“Dad, I want a cell phone.” – 3 Lessons from not giving my daughter what she wants

“Dad, I want a cell phone.”

This was one of the scariest statements of my parenting career. Think about the implications of a preteen with a mobile phone, allowing her to access all the world has to offer, good and bad. So, I tried to stall by asking, “What do you want me to do about that?” Without hesitation, she swiftly responded, “Will you get me one?”

I couldn’t look at her, because I knew my answer was “NO!” but I didn’t want to deal with the emotional fallout of a preteen. “Well, Daddy?” she asked. ‘Daddy’ is sometimes what she calls me because that word is my kryptonite. I quickly shifted gears and experimented with something different…a better question.

So I asked, “What will a cell phone do for you?”

Then, the yelling happened.

What had I done? I tried to make out some of her statements and they sounded something like: “Because all my friends have them and I don’t and my life is boring and if you loved your daughter you would get me one!!!”

I told her, “I can’t do that for you.”

More yelling…”Why?!?!?!? You’re the one that has all the money and I don’t have any of the money so just get me one!”

(The heart wants what it wants, right?)

Again, my response, “I’m sorry, I just can’t give you what you want.”

Then crying.

On the surface, this moment seemed to be chaotic, but a holy moment was brewing. I chose not to scold or tell my daughter “that’s no way to treat your father!” Instead, I sat with her in her sadness, something I hadn’t tried before.

After a few moments of silence, I did my best to help sift and sort out her emotions. “When your friends are all on their mobile phones laughing and passing messages back and forth, it makes you feel left out, doesn’t it?”

Nodding. More tears.

Then, the question she couldn’t answer, “Where did you get the idea that a cell phone will help you feel included?”

A friend of mine once told me that humans would rather do anything than to reckon with reality. My daughter didn’t really want a cell phone. She was feeling left out. This is a hard reality for a kid…and for me as a parent. How do I love my kids, but not allow society to discretely shape their desires and wants? How do I “battle” and “manage” all these external influences on my children? How do I say ‘No’ in a way that doesn’t make my kids hate me, but actually strengthens our relationship?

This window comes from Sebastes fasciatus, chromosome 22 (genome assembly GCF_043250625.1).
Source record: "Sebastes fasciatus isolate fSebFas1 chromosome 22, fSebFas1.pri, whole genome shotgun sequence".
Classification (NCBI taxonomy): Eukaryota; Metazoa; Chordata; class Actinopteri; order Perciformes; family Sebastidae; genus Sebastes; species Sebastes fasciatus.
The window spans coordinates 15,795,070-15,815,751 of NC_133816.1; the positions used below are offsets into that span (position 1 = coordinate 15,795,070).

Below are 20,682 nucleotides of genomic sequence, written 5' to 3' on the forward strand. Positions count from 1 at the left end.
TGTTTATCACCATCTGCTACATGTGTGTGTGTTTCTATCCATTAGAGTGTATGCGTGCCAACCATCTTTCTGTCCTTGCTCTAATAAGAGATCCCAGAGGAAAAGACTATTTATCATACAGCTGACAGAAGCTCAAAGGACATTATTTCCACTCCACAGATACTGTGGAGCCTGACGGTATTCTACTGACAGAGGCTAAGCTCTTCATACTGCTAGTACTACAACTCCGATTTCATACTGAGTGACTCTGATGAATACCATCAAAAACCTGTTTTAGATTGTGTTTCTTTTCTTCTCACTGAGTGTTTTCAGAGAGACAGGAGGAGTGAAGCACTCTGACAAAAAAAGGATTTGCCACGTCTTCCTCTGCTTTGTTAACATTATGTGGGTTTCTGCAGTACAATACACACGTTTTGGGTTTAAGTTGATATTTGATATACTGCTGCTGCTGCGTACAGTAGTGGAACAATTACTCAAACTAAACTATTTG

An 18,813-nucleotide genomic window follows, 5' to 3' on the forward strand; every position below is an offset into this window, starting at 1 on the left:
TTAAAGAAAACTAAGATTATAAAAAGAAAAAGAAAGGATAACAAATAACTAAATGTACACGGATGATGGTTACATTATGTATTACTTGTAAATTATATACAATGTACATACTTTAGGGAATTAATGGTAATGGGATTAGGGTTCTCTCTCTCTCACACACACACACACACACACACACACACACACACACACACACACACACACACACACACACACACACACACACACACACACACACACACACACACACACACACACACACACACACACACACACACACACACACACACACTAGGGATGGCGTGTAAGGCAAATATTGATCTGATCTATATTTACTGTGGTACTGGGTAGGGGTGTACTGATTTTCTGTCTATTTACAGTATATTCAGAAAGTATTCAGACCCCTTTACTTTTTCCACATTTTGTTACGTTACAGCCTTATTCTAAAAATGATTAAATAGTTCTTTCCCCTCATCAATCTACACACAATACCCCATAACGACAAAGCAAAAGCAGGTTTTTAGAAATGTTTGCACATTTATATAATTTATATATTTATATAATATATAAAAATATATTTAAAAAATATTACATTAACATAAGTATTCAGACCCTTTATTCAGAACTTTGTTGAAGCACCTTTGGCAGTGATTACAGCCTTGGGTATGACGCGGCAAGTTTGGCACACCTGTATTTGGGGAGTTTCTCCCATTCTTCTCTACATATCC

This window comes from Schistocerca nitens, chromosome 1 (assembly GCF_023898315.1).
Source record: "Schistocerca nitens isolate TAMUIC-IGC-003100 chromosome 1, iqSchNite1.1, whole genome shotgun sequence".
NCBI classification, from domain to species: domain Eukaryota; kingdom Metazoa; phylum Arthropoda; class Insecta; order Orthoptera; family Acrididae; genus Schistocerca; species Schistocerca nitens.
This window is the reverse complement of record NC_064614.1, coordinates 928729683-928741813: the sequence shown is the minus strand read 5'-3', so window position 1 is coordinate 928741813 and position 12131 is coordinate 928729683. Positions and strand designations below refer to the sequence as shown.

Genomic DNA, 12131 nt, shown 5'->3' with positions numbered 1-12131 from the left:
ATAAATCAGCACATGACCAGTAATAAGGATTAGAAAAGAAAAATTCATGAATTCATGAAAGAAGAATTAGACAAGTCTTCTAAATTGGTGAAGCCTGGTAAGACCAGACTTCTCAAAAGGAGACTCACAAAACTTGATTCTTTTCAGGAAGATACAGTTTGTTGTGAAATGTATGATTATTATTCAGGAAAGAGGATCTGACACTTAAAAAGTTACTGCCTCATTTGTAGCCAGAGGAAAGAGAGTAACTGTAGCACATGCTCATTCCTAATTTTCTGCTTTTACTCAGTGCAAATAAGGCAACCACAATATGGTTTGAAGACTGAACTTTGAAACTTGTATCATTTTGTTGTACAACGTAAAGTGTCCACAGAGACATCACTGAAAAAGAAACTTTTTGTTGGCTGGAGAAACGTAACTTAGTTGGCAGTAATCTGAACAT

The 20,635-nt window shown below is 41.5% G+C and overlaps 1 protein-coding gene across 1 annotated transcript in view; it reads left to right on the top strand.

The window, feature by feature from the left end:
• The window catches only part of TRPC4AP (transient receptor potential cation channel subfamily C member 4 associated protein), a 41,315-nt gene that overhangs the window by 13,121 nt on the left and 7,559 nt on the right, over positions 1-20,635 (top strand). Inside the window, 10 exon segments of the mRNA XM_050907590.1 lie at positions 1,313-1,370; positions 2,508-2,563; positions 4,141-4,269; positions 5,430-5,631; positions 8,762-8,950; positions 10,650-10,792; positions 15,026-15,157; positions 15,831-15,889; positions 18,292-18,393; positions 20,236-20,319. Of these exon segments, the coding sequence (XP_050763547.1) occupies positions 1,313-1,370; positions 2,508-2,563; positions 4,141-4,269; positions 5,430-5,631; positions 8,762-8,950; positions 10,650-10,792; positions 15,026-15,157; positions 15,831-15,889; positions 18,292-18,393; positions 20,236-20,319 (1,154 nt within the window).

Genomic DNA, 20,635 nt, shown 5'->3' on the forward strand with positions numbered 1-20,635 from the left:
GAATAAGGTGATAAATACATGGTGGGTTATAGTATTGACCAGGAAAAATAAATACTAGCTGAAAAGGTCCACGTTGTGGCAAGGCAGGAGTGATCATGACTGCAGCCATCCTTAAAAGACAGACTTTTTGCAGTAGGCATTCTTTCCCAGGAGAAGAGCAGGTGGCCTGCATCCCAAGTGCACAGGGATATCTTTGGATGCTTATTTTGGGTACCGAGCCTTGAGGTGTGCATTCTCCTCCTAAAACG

Good news…there is hope…but it’s hard work.

I learned 3 things from this experience:

  1. Sitting with her in her sadness let her know that she wasn’t alone.
  2. Asking *better* questions invited my daughter into relationship with me, and uncovered the relationship with her wants.
  3. Mirroring her emotional state back to her gave her permission to be present to what was really going on.

John Coe of Talbott Seminary stated that “Feelings: They are lousy leaders but excellent windows.” My daughter’s feelings, once safely brought into the light, gave her an opportunity to reckon with them. This was, and still is, a gift to her.

Yes, my daughter got her cell phone. And yes, she pays for her bill. She did the hard work of redefining the purpose of a cell phone instead of letting the cell phone define her.

How about you? How can you trust that what you want is really what you want? If you have children, how are you learning to navigate their requests and demands?

(Yes, my daughter was the first to read/edit before it was posted. She said, “I want to help people who might be going through the same thing.”)

Posted in Children, Comedy, family, hope, Kids, Love, Parenting, Uncategorized | Tagged , , , , , , , , | Leave a comment